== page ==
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I'm interested in viewing the actual x86 assembly output by a C# program (not the CLR bytecode instructions). Is there a good way to do this?

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4 Answers

up vote 3 down vote accepted

You should use WinDbg with SOS/SOSEX, ensure that method you want to see x86 code for is JITted in method tables and then see actual unassembly with u command. Thus you would see actual code.

As others mentioned here, with ngen you could see code that is not exactly matches actual JIT compilation result. With Visual Studio it is also possible because JIT's compilation depends heavily on the fact if debugger is present or not.

UPD: Some clarification. WinDbg is a debugger also, but it is native one.

Here you can read about the technique in detail.

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While debugging your application in Visual Studio, you can right-click on a code where you have stopped (using breakpoint) and click "Go to Disassembly". You can debug through native instructions.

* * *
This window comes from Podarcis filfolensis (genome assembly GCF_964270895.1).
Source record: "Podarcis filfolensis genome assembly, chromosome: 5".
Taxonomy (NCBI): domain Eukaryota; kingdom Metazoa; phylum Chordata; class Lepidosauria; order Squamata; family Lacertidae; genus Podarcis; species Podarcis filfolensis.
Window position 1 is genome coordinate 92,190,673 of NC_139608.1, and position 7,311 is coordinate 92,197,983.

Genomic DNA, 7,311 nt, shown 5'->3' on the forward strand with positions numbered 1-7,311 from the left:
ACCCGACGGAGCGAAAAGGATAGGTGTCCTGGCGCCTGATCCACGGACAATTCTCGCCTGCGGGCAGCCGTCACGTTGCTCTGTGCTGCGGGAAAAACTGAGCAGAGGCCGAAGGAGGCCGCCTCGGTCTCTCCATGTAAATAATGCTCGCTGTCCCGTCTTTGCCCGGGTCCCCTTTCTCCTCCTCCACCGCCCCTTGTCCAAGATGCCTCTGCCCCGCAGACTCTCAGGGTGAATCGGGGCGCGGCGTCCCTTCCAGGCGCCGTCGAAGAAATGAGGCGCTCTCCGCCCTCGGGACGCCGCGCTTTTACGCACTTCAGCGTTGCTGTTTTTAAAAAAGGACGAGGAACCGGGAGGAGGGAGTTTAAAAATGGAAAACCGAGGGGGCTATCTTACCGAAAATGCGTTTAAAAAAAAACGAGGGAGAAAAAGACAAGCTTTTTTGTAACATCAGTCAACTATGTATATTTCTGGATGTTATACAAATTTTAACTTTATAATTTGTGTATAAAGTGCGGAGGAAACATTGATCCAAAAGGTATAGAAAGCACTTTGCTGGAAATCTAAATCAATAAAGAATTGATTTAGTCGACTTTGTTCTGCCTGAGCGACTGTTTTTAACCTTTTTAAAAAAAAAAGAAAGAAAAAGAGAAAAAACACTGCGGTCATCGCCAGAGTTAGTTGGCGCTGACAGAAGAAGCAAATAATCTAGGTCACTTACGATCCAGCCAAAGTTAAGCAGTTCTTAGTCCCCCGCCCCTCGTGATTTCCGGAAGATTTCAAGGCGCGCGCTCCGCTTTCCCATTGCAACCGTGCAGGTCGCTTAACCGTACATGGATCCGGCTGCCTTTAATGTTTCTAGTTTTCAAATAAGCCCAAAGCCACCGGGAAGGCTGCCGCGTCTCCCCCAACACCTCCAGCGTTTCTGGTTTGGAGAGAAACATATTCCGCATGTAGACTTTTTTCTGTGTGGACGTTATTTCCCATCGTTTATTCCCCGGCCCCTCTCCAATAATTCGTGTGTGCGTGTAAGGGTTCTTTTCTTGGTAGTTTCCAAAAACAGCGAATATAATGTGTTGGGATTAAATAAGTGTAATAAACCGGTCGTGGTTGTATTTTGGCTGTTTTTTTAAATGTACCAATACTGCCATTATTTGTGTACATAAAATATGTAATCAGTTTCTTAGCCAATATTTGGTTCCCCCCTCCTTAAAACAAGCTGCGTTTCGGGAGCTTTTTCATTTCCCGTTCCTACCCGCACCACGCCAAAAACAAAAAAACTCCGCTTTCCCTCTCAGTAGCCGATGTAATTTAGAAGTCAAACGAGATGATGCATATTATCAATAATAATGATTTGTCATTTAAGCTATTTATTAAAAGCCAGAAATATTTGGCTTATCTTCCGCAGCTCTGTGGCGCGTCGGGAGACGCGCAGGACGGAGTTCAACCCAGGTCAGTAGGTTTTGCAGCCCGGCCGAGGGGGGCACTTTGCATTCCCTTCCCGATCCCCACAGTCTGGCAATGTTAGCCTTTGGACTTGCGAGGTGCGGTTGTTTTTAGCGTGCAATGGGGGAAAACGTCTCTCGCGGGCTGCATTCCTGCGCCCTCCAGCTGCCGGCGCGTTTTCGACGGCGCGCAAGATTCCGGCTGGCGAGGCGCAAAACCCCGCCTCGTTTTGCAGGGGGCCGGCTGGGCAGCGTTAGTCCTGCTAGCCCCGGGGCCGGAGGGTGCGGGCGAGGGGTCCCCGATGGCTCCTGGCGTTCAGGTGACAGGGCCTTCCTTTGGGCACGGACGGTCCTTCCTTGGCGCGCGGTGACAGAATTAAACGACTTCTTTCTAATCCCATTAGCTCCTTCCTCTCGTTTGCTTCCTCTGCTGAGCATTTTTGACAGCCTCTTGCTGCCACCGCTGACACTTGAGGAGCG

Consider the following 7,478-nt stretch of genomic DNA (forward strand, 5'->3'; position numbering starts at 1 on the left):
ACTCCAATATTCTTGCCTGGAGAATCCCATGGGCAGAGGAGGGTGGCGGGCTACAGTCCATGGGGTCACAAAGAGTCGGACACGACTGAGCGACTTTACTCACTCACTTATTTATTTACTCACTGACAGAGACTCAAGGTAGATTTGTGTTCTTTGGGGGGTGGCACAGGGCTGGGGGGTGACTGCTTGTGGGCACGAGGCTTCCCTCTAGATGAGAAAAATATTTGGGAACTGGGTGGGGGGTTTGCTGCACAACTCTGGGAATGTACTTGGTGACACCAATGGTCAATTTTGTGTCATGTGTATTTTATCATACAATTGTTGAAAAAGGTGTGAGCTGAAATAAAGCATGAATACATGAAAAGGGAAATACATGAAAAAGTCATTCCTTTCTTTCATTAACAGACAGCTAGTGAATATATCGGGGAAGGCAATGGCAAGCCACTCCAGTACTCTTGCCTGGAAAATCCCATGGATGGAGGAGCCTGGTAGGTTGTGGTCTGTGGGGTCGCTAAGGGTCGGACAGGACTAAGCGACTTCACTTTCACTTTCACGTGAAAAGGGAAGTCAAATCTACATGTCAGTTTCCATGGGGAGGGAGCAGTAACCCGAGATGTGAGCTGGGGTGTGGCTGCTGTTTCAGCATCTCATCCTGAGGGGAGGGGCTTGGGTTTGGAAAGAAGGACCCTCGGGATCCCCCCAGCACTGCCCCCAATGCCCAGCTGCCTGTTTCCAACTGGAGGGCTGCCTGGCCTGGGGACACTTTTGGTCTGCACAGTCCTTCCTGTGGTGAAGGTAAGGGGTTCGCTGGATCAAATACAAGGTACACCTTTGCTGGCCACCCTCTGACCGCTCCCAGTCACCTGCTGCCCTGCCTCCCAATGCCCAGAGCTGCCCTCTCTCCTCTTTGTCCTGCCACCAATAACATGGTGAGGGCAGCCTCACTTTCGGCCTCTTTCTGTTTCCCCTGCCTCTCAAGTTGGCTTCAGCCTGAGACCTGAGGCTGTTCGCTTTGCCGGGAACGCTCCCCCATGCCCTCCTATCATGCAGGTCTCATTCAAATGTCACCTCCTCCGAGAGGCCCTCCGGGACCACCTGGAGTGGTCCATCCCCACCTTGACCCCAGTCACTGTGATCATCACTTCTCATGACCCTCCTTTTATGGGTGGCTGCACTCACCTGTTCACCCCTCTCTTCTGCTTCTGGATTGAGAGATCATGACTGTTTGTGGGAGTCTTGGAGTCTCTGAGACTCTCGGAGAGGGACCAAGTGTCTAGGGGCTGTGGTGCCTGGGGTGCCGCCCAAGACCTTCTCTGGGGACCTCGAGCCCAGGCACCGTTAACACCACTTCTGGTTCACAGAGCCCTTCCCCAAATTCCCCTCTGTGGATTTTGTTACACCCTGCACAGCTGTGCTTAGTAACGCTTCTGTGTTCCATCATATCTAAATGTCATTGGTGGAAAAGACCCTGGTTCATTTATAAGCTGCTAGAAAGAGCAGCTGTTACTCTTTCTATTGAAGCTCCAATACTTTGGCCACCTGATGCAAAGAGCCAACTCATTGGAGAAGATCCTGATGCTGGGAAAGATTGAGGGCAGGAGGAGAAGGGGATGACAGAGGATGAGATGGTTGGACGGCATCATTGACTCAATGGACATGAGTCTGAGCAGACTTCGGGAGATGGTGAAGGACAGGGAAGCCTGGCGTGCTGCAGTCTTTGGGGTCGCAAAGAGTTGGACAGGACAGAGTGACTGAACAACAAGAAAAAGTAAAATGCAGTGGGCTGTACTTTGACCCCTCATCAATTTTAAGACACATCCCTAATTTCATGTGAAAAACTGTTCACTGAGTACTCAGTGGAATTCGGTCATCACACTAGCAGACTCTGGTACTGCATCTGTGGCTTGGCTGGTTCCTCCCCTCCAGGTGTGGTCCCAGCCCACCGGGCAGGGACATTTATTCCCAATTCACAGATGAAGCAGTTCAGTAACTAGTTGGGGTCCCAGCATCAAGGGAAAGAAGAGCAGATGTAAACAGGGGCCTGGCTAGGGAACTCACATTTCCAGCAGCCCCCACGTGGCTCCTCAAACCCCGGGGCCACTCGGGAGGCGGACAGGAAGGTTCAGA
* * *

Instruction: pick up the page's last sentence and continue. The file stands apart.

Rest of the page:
As for doing that with *.exe files on disk, maybe you could use NGen to generate native output and then disassemble it (although I never tried that, so I can't guarantee that it will work).

Here are some sample opcodes from simple arithmetic operation that was written in c#:

            int x = 5;
mov         dword ptr [ebp-40h],5 
            int y = 6;
mov         dword ptr [ebp-44h],6 
            int z = x + y;
mov         eax,dword ptr [ebp-40h] 
add         eax,dword ptr [ebp-44h] 
mov         dword ptr [ebp-48h],eax 
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Note that the JIT is disabled while debugging, so this will not actually be the JIT-ed code... –  BlueRaja - Danny Pflughoeft Apr 30 '13 at 23:04
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You could use Visual Studio Debugger by placing a breakpoint and then viewing the Dissassembly window (Alt+Ctrl+D) or try the Native Image Generator Tool (ngen.exe).

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You can do a memory dump. However, note that the in-memory code does not necessarily contain every method.

ngen does AOT, or Ahead-of-time code generation, which can be different from JIT code.

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